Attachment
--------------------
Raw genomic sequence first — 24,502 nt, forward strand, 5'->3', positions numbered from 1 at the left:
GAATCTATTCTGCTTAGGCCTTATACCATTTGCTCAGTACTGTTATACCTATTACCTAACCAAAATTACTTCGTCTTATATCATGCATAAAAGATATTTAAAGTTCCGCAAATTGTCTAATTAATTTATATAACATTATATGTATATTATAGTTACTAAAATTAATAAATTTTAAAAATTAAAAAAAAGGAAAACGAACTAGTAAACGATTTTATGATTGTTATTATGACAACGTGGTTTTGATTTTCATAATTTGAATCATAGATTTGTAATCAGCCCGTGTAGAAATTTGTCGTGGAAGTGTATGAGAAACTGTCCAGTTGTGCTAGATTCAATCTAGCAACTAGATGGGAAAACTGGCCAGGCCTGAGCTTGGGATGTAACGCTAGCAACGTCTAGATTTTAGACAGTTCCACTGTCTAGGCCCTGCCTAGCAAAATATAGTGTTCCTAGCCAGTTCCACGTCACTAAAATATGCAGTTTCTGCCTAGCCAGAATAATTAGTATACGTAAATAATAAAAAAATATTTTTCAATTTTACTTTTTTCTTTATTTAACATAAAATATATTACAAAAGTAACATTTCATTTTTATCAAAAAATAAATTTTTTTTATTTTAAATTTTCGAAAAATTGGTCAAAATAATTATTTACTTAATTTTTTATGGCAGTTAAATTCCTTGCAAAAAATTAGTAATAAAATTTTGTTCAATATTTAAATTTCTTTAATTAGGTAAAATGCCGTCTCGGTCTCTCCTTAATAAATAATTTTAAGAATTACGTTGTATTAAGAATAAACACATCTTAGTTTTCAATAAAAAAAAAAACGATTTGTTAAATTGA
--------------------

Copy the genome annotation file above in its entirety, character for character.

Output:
Raw genomic sequence first — 24,502 nt, forward strand, 5'->3', positions numbered from 1 at the left:
GAATCTATTCTGCTTAGGCCTTATACCATTTGCTCAGTACTGTTATACCTATTACCTAACCAAAATTACTTCGTCTTATATCATGCATAAAAGATATTTAAAGTTCCGCAAATTGTCTAATTAATTTATATAACATTATATGTATATTATAGTTACTAAAATTAATAAATTTTAAAAATTAAAAAAAAGGAAAACGAACTAGTAAACGATTTTATGATTGTTATTATGACAACGTGGTTTTGATTTTCATAATTTGAATCATAGATTTGTAATCAGCCCGTGTAGAAATTTGTCGTGGAAGTGTATGAGAAACTGTCCAGTTGTGCTAGATTCAATCTAGCAACTAGATGGGAAAACTGGCCAGGCCTGAGCTTGGGATGTAACGCTAGCAACGTCTAGATTTTAGACAGTTCCACTGTCTAGGCCCTGCCTAGCAAAATATAGTGTTCCTAGCCAGTTCCACGTCACTAAAATATGCAGTTTCTGCCTAGCCAGAATAATTAGTATACGTAAATAATAAAAAAATATTTTTCAATTTTACTTTTTTCTTTATTTAACATAAAATATATTACAAAAGTAACATTTCATTTTTATCAAAAAATAAATTTTTTTTATTTTAAATTTTCGAAAAATTGGTCAAAATAATTATTTACTTAATTTTTTATGGCAGTTAAATTCCTTGCAAAAAATTAGTAATAAAATTTTGTTCAATATTTAAATTTCTTTAATTAGGTAAAATGCCGTCTCGGTCTCTCCTTAATAAATAATTTTAAGAATTACGTTGTATTAAGAATAAACACATCTTAGTTTTCAATAAAAAAAAAAACGATTTGTTAAATTGA